But one day this week, not only were Hooded Mergansers, Wood Ducks and Ring-necked Ducks all there, but a surprise visitor was there as well. Redheads are a beautiful medium-sized duck that are seen occasionally in New England. I’ve seen massive flocks of them in the Midwest, but only a handful of times have I seen them in New England. They are seen sometimes within huge flocks of scaup. But I’ve never seen one in New England at a pond as small as this one. It was interesting to see it among the mergansers and ring-neckeds.
This is a male Redhead. The female is much duller in color, mostly tannish brown.
In a post later this week I’ll let you know how the Redhead seemed to get along with the other ducks in the small pond.
Photo by Chris Bosak A Redhead seen in Darien in March 2014.
Photo by Chris Bosak Ring-necked Ducks swim at Selleck’s/Dunlap Woods in Darien, March 2014.
In my last post about getting out there to check out the ducks before they are gone for the summer, I listed a bunch of ducks that winter throughout New England, but breed farther north. I left off that list Ring-necked Duck. It just didn’t come to mind when I was compiling the list. Sure enough, the next day I went out for a quick bird walk and the only ducks I saw were Ring-necked Ducks. I immediately thought: Hey, I don’t think I mentioned Ring-necked Ducks in that last post.
So, finally getting its due, here you have the Ring-necked Duck, a very handsome duck that spends its winters here in New England (and well south, too) and breeds in northern New England and into Canada. As you can see from the photo, a more apt name might be Ring-billed Duck, but the scientists who named it likely had a dead specimen in hand and the ring around its neck — which is difficult to see in the field — was more visible. It took me years to stop calling it Ring-billed Duck, but I eventually got used to it.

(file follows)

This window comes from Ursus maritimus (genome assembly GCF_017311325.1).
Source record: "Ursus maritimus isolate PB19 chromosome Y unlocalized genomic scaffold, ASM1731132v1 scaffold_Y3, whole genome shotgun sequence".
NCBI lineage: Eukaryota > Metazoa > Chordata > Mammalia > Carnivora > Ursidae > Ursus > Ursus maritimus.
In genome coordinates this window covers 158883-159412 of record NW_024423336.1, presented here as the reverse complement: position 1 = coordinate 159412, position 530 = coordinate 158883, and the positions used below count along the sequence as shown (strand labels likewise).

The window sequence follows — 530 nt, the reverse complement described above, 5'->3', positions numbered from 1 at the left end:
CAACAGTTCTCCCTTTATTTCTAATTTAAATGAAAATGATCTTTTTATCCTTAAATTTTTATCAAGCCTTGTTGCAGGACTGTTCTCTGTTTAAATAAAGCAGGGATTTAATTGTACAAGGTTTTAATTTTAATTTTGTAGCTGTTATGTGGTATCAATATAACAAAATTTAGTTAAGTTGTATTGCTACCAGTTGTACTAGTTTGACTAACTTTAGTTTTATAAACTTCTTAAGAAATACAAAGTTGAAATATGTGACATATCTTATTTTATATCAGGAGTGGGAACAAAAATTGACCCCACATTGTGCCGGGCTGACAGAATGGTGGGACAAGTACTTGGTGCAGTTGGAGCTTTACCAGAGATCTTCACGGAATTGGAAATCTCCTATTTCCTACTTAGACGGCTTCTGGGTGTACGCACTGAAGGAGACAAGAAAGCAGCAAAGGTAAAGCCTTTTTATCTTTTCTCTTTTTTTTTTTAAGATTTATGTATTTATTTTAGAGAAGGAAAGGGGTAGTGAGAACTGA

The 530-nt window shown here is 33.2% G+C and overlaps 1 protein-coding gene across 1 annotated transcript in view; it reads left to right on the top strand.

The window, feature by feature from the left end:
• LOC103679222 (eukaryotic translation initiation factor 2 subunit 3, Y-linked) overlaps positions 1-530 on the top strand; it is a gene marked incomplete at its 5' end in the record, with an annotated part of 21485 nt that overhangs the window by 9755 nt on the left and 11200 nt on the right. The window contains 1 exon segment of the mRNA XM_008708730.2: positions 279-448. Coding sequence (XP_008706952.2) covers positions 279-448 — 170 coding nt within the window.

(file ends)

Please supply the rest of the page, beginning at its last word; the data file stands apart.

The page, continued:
Also, as you can see from the photo, the species is sexually dimorphic: the males and females look different. All ducks seen in New England are sexually dimorphic with the males often brilliantly colored and females usually more dull in color.
Over the years I’ve taken tons of Hooded Merganser photos. I just love those little ducks and find them infinitely interesting.
So this weekend, what did I do? I took more Hooded Merganser photos, of course. About five males and four females were utilizing a small pool of unfrozen water on an otherwise frozen lake at Sellecks/Dunlap Woods in Darien, Conn. The males were not displaying, but that time is coming soon. (A video I took last winter of their breeding display behavior is included at the bottom of this post.)
Here are the latest. (Remember, you can always send me your bird photos and I’ll include them on my “Reader Submitted Photos” page. Send me your photos at email@example.com.
Now for those hoodies:
Photo by Chris Bosak Hooded Mergansers swim in a small unfrozen section of water at Selleck’s/Dunlap in Darien, Conn., in Feb. 2014.
Photo by Chris Bosak A Hooded Merganser swim in a small unfrozen section of water at Selleck’s/Dunlap in Darien, Conn., in Feb. 2014.